For those who don't know, Connor Hawke was the name of Oliver Queen's illegitimate son and the second Green Arrow in the pre-New 52 DC Universe. He was also of mixed-heritage, his mother being half-African/half-Korean. Unfortunately, many artists and colorists did not bother to portray this and Connor was frequently depicted as a light-skinned, clean-shaven clone of his father despite being meant to be quite different physically and in terms of personality.
Some are bothered that Connor Hawke would be revived looking more like Roy Harper - with white skin and red hair - than as he appeared before. I understand that and agree with it to a point. However, I'm reluctant to label this as a case of "white-washing" given the nature of the Earth 2 series and the personal track record of the creator involved.
The world of Earth 2 has taken many characters and combined them, creating new characters that may seem familiar while offering new twists on classic formula. For instance, multiple versions of The Atom have been condensed into one character with the name of the original Atom (Al Pratt) and the size-changing powers of his successor (Al Rothstein). Taking Oliver Queen's two sons and combining them in a similar fashion honors both.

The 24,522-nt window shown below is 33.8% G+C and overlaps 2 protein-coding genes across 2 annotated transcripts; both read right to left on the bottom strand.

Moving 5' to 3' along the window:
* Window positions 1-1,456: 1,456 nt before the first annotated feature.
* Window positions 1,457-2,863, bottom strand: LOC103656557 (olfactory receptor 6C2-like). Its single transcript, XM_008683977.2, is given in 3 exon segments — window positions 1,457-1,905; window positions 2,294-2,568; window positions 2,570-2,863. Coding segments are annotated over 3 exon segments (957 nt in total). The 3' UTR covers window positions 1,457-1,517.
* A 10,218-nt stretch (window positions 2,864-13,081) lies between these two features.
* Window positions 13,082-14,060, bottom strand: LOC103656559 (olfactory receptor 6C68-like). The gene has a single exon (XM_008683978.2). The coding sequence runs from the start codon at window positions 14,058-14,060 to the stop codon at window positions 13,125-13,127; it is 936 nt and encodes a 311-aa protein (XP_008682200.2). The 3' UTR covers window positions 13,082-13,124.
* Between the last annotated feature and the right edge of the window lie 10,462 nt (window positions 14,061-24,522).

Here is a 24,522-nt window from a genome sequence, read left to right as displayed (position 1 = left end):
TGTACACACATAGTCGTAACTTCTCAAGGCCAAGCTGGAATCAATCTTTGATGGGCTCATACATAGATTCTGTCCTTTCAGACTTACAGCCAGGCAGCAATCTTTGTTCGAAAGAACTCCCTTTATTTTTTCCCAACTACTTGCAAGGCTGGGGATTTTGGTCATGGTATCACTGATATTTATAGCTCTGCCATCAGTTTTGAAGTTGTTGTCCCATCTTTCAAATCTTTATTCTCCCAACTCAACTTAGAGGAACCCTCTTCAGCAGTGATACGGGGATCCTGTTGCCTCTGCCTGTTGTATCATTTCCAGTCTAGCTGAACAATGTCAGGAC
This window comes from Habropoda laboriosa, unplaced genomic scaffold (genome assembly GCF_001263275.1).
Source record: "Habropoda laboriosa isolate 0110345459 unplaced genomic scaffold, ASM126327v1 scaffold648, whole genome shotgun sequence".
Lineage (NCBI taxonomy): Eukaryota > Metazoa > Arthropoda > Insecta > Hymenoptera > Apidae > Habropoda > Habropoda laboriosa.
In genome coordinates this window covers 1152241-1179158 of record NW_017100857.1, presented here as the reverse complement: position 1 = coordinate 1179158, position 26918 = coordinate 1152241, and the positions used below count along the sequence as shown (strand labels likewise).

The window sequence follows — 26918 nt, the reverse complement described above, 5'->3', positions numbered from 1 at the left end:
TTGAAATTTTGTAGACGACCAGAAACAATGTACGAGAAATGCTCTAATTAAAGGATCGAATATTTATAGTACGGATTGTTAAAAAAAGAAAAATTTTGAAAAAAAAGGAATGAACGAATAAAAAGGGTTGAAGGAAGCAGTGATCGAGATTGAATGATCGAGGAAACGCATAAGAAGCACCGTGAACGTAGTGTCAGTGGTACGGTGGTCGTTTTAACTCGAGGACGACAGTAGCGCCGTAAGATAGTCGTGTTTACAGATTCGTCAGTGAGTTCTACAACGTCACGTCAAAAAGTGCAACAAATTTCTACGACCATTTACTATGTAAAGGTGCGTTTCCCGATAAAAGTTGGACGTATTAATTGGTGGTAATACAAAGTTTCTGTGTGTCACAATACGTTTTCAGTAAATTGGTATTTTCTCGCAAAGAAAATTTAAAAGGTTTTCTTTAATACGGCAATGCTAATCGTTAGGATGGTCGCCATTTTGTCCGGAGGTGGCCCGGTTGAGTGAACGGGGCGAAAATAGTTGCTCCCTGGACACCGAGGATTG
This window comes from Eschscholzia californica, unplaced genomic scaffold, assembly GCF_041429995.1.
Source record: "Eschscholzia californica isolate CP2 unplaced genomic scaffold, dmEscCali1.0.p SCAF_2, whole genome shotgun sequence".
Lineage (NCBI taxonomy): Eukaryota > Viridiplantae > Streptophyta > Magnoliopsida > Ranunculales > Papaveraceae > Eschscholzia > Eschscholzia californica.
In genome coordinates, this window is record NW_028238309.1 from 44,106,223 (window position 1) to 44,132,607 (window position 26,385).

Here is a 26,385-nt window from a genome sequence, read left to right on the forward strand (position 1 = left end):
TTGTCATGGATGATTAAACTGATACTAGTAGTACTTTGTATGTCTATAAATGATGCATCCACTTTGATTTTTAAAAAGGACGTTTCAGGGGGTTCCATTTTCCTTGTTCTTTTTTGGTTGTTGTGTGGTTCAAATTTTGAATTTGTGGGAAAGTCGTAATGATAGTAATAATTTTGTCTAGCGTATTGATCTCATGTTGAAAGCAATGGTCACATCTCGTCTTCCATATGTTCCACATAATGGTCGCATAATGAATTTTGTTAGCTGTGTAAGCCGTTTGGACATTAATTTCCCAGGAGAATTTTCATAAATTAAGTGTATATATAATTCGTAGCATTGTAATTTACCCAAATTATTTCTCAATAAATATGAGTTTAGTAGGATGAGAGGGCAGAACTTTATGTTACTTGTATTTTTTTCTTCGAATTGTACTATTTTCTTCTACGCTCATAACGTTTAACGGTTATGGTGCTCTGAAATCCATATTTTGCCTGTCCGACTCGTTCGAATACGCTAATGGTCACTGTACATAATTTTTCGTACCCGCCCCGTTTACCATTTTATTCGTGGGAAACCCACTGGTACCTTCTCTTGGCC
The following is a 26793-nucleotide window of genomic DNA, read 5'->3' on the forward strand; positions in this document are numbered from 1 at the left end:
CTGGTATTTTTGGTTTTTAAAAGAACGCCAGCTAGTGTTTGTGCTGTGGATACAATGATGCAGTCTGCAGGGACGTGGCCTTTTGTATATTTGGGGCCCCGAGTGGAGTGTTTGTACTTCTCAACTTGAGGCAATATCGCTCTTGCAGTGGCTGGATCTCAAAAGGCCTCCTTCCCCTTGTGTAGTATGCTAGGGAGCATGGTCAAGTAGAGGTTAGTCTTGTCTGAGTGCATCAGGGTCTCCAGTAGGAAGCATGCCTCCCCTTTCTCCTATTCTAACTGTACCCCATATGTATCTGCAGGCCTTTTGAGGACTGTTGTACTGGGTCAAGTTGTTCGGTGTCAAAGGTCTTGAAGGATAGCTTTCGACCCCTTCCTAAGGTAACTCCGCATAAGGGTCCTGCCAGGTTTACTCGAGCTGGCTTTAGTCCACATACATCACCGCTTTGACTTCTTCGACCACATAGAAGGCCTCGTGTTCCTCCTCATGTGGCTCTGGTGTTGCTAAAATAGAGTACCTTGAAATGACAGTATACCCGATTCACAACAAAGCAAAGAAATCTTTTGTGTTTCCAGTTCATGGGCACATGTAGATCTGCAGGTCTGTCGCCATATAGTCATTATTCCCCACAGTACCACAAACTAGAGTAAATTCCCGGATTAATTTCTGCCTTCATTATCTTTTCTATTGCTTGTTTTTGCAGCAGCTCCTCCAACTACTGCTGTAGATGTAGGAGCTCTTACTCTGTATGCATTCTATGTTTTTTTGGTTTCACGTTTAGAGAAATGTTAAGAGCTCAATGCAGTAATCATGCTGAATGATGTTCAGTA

Would I have preferred a visibly mixed-race Connor Hawke? I think so, yes. But I'm reluctant to scream racism at a series that has done so much to give us a more diverse DC Universe. So far, this series has given us a Hispanic Hawkgirl, an Arabian Doctor Fate, an Indian World Army commander, a gay Green Lantern, a senior-citizen Batman and - if the end of this issue is any indication - a black Superman. To complain about one character going from mixed to Caucasian in the face of all that seems short-sighted to me, particularly when we know so little about the character and his background so far. And it's ludicrous to call Tom Taylor a racist when the independent comic series he's created and is currently developing into an animated series is based around the adventures of a mixed-race family of super-scientists.
Ignoring all the controversy, this is a damn fine issue. Taylor is a great writer of dialogue and he has a great grasp on the classic characters of the DC Universe. The best moments in this book involve Lois Lane - now inhabiting a robot body - attempting to comfort a young Kryptonian named Val who is agoraphobic thanks to his having spent virtually his entire life either trapped inside his Kryptonian birthing matrix or locked inside a government facility. These scenes offer a glimpse at a Lois Lane long absent from the most recent Superman books - the Lois Lane with an iron will and nerves of steel who was as strong as Superman in all the ways that matter.
The artwork by Barry Kitson is a match for Taylor's script. Kitson is a skillful artist and inker and a tremendous visual storyteller, who gives a certain sense of emotional power to alll of the scenes in this issue where people are just talking. Robson Rocha and Oclair Albert are less skilled in depicting the issue's lone action scenes, in which the villain Brutale orders all the holy sites on Earth destroyed in the name of Darkseid, but the work here is competent if not as fine as Kitson's.